2. Fredrik deBoer comments on the latest Laura Kipnis controversy summarized here. tl;dr: Professor Kipnis wrote a flippant article decrying sexual policing and the new censorious spirit on campus, in response to which a group of students showed up outside her office with mattresses (because apparently this is a thing now -- the mattress is the new pitchfork) demanding that the university officially condemn her, and demonstrating her point more eloquently than the essay itself ever could. Irony noted by deBoer, who adds:

That should be a lesson to the left in general: we should oppose incursions on free speech not merely out of principle but also because the left is vulnerable and lacks power, by its very nature. Precisely because we speak for powerless constituencies, the left will very rarely control the ability to dictate which kinds of speech are permissible. We are much more likely to be censored than to effectively censor others. Only in the funhouse mirror views of campus life or online bubbles could we become so sure of our own ability to dictate who gets to say what, when. It’s for that reason that I say, for example, that the day we pass anti-hate speech legislation in this country is the day that Palestinian activism is declared hate speech, because of inequities in political power in this country. The left’s flirtations with censorship are not merely wrong on principle; they’re self-destructive.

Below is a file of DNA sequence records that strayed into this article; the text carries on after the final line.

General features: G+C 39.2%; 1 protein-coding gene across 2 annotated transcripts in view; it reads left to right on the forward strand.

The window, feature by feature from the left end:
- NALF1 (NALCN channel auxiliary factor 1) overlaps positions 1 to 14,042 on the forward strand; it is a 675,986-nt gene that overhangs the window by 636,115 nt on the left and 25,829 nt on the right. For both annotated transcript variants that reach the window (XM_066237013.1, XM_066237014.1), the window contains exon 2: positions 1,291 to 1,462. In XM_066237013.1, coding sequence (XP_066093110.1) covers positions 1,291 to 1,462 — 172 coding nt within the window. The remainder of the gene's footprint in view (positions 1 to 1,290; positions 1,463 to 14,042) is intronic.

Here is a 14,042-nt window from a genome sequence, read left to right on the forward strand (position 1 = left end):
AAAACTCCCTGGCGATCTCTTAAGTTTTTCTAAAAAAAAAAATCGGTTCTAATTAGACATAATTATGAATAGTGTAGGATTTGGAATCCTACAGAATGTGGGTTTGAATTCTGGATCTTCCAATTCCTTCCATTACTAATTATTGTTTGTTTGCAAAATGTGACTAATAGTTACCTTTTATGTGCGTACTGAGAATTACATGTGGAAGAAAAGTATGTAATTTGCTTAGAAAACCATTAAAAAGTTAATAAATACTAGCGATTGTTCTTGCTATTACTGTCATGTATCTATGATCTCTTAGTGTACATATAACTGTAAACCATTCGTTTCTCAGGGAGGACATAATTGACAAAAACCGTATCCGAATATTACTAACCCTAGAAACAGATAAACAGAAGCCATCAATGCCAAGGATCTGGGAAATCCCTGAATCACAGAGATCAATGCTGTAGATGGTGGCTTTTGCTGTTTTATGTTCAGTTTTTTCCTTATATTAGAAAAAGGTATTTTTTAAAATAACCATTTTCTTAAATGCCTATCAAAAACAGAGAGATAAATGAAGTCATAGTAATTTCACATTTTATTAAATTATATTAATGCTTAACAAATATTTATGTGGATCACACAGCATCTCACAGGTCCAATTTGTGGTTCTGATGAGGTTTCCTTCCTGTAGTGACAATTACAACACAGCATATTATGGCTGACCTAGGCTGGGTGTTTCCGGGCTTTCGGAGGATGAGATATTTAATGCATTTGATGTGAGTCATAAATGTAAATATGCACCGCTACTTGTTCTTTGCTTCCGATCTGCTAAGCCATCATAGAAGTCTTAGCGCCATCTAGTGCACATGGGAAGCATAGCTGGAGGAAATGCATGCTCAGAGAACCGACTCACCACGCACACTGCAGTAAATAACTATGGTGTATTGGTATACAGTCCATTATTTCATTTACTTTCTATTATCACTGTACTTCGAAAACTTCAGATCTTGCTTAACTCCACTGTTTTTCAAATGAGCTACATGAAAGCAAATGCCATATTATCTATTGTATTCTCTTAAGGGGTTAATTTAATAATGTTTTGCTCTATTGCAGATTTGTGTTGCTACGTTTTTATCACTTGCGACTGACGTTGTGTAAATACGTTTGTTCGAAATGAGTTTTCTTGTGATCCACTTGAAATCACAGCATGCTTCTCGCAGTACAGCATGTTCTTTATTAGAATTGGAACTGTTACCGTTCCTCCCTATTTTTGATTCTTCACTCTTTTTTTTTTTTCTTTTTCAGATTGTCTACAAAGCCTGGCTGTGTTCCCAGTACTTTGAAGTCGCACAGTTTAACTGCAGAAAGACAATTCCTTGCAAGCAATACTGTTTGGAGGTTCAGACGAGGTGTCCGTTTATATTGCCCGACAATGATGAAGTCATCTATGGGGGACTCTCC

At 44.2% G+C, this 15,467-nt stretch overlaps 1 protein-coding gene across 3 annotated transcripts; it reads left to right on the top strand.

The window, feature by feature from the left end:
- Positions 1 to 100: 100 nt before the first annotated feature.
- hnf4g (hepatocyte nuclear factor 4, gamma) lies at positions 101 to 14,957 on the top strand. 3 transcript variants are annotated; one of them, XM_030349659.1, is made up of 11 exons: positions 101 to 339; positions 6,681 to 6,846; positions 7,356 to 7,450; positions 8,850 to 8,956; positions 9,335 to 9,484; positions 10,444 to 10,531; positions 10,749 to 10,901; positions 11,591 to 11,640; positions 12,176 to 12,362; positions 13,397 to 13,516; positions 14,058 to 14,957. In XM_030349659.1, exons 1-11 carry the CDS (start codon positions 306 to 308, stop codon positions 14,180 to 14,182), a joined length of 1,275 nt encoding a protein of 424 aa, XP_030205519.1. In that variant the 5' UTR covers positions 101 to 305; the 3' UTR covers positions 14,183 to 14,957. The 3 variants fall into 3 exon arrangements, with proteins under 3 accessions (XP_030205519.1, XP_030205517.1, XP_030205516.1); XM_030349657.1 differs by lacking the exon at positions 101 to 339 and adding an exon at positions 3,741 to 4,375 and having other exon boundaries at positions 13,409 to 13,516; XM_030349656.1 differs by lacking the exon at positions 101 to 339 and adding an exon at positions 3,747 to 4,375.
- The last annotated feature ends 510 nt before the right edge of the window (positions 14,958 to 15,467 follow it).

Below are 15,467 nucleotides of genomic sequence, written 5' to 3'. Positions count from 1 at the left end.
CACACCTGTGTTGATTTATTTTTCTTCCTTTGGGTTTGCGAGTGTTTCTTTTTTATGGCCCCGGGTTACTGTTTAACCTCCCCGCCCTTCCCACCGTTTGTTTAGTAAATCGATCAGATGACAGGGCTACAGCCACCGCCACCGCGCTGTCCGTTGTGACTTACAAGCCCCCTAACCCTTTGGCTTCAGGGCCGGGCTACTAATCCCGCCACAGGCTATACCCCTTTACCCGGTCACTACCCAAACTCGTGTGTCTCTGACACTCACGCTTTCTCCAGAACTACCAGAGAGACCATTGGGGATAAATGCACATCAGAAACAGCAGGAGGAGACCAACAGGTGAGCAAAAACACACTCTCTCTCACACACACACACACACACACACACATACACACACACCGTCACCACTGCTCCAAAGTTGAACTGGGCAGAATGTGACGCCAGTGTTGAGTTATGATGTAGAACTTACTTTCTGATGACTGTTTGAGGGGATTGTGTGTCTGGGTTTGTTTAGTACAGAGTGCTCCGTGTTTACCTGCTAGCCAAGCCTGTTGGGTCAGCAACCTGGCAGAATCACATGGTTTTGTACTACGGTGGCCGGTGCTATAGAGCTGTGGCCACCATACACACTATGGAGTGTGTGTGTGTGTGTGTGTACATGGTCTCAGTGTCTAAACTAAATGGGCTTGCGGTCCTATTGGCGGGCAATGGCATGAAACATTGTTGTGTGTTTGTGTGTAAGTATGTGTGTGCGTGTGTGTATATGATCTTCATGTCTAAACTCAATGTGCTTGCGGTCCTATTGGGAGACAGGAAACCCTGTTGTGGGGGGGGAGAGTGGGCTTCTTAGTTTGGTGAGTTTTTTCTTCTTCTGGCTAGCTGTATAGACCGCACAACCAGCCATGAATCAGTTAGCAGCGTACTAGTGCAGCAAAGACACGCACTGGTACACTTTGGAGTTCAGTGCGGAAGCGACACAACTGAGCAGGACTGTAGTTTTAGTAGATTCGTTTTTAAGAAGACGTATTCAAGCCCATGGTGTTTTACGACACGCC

3. Finally, a quote from Reason's Robby Soave, in his post about the latest case of abuse by Virginia's Department of Alcohol Beverage Control. (They beat a black UVA student bloody after he was turned away from a bar.) Apparently the increased police presence was at least partly instituted "for the protection of women."


It does suck. But as was the case with the terrible choking death of Eric Garner, liberals should remember that a general call for more things to be illegal—for the government to do more about a problem—is by necessity a call for increasingly vigorous policing. A demand for bigger government is essentially a request for more clashes between cops and citizens (socially-marginalized citizens, in particular).

Or, in meme form:

Whenever government agents are caught abusing citizens on the basis of some inane pretext, well-meaning people always respond with sincere calls for the institution of still more such pretexts, that is, for greater, rather than lesser, effective power to the institutions responsible for the abuse. There are great problems in our society, obviously, but if anything is clear from the last several decades, it's that you can't simply criminalize your way out of social problems without the risk of making them far worse. e.g., the War on Drugs most egregiously but I believe it's something like a generally applicable dynamic as well. Activism for greater state power on behalf of those most vulnerable and likely to suffer from it truly boggles my mind.

Posted by Dr. Frank at March 19, 2015 06:02 PM